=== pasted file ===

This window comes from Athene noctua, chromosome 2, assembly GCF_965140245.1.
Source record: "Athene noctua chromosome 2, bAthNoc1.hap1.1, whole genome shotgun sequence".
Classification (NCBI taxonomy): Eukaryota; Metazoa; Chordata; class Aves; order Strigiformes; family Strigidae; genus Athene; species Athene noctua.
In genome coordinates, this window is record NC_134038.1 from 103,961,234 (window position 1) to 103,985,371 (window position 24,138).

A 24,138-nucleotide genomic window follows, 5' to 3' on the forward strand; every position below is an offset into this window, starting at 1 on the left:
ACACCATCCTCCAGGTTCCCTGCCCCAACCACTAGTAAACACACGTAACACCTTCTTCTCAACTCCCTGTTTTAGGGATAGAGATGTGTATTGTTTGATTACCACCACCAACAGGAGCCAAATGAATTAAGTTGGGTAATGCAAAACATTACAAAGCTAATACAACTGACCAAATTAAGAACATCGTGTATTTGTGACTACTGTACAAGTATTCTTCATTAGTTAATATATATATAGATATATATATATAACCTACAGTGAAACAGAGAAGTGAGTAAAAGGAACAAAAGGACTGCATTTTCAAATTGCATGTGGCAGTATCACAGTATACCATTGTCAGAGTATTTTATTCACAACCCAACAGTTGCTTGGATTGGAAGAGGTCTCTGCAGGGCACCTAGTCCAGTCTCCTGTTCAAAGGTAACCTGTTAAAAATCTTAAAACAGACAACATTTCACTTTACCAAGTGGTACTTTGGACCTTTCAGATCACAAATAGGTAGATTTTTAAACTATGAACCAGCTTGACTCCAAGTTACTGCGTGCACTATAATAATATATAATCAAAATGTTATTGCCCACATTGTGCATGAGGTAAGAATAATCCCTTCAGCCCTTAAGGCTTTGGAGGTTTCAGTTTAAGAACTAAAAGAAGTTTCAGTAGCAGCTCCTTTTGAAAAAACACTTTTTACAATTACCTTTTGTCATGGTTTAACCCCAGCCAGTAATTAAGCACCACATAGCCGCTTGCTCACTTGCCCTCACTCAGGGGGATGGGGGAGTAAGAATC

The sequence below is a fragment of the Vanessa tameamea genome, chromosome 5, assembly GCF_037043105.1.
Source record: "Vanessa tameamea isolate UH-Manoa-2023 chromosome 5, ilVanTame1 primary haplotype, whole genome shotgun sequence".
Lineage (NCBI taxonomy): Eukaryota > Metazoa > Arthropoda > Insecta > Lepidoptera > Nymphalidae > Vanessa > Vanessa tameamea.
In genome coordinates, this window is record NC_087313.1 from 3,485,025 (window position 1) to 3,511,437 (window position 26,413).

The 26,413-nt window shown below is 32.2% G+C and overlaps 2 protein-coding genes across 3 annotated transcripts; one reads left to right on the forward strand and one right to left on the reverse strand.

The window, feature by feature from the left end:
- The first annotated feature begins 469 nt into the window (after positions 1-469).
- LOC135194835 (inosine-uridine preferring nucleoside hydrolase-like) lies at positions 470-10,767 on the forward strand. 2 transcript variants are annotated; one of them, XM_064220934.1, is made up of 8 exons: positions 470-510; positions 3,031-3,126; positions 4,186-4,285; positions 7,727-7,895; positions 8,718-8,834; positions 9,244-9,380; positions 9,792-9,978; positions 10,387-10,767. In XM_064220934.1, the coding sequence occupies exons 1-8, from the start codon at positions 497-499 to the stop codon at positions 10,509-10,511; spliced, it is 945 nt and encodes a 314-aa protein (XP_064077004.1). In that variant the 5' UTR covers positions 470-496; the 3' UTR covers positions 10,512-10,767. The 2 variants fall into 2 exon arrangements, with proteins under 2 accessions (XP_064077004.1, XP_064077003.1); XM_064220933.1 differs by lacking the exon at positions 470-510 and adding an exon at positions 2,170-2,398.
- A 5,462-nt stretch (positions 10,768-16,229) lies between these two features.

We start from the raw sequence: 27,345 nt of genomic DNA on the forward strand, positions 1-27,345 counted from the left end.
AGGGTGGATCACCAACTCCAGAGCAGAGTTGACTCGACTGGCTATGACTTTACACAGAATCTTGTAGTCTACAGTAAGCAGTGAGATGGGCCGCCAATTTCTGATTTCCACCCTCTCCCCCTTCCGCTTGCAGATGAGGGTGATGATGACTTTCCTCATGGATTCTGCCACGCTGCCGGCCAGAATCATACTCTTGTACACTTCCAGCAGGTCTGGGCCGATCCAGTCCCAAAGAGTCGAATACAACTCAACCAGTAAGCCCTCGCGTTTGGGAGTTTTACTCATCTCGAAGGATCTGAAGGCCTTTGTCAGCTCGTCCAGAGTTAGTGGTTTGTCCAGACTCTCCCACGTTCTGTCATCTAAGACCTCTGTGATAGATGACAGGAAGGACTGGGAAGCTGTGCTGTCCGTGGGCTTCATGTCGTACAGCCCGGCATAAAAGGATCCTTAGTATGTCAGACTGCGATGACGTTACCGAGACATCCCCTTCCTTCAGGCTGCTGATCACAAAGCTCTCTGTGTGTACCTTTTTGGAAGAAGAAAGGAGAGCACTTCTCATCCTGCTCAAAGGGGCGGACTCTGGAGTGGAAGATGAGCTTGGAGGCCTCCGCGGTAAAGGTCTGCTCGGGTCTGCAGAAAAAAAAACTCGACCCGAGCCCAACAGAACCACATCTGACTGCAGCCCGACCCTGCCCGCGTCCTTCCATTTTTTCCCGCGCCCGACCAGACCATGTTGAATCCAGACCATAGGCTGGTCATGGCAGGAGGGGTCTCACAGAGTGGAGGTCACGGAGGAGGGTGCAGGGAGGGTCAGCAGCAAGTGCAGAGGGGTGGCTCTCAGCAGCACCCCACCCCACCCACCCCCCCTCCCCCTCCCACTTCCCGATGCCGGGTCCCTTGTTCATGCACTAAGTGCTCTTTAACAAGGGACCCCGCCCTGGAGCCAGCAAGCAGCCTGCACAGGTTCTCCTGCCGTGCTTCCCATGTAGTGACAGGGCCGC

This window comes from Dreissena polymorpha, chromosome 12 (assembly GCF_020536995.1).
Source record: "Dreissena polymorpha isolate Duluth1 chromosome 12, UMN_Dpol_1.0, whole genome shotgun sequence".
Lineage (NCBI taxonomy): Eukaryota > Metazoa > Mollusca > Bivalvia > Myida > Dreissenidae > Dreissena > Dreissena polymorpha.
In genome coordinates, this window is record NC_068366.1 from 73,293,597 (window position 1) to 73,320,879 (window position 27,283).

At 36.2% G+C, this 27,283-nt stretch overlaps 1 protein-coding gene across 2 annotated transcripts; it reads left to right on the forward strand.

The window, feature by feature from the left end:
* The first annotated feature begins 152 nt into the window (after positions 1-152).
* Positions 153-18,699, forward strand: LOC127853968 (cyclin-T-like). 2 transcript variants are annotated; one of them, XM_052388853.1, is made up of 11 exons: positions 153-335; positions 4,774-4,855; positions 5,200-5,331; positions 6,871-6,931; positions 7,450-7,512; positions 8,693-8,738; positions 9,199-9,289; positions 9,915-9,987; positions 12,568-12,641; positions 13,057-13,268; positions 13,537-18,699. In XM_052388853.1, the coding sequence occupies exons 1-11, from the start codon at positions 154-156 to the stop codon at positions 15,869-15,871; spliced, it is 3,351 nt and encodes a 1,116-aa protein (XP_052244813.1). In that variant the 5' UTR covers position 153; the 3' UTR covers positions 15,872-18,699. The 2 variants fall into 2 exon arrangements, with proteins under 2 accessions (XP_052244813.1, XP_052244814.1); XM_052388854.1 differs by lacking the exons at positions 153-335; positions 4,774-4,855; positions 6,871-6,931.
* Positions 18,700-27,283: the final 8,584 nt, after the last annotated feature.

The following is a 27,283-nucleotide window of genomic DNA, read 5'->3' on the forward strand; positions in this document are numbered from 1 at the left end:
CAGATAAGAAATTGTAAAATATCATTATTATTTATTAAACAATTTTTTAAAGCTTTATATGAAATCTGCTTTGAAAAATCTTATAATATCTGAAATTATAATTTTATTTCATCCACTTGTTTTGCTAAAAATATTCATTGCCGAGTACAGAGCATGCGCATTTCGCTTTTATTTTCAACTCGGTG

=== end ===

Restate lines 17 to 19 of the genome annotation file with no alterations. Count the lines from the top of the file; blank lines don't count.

AGGGTGGATCACCAACTCCAGAGCAGAGTTGACTCGACTGGCTATGACTTTACACAGAATCTTGTAGTCTACAGTAAGCAGTGAGATGGGCCGCCAATTTCTGATTTCCACCCTCTCCCCCTTCCGCTTGCAGATGAGGGTGATGATGACTTTCCTCATGGATTCTGCCACGCTGCCGGCCAGAATCATACTCTTGTACACTTCCAGCAGGTCTGGGCCGATCCAGTCCCAAAGAGTCGAATACAACTCAACCAGTAAGCCCTCGCGTTTGGGAGTTTTACTCATCTCGAAGGATCTGAAGGCCTTTGTCAGCTCGTCCAGAGTTAGTGGTTTGTCCAGACTCTCCCACGTTCTGTCATCTAAGACCTCTGTGATAGATGACAGGAAGGACTGGGAAGCTGTGCTGTCCGTGGGCTTCATGTCGTACAGCCCGGCATAAAAGGATCCTTAGTATGTCAGACTGCGATGACGTTACCGAGACATCCCCTTCCTTCAGGCTGCTGATCACAAAGCTCTCTGTGTGTACCTTTTTGGAAGAAGAAAGGAGAGCACTTCTCATCCTGCTCAAAGGGGCGGACTCTGGAGTGGAAGATGAGCTTGGAGGCCTCCGCGGTAAAGGTCTGCTCGGGTCTGCAGAAAAAAAAACTCGACCCGAGCCCAACAGAACCACATCTGACTGCAGCCCGACCCTGCCCGCGTCCTTCCATTTTTTCCCGCGCCCGACCAGACCATGTTGAATCCAGACCATAGGCTGGTCATGGCAGGAGGGGTCTCACAGAGTGGAGGTCACGGAGGAGGGTGCAGGGAGGGTCAGCAGCAAGTGCAGAGGGGTGGCTCTCAGCAGCACCCCACCCCACCCACCCCCCCTCCCCCTCCCACTTCCCGATGCCGGGTCCCTTGTTCATGCACTAAGTGCTCTTTAACAAGGGACCCCGCCCTGGAGCCAGCAAGCAGCCTGCACAGGTTCTCCTGCCGTGCTTCCCATGTAGTGACAGGGCCGC

This window comes from Dreissena polymorpha, chromosome 12 (assembly GCF_020536995.1).
Source record: "Dreissena polymorpha isolate Duluth1 chromosome 12, UMN_Dpol_1.0, whole genome shotgun sequence".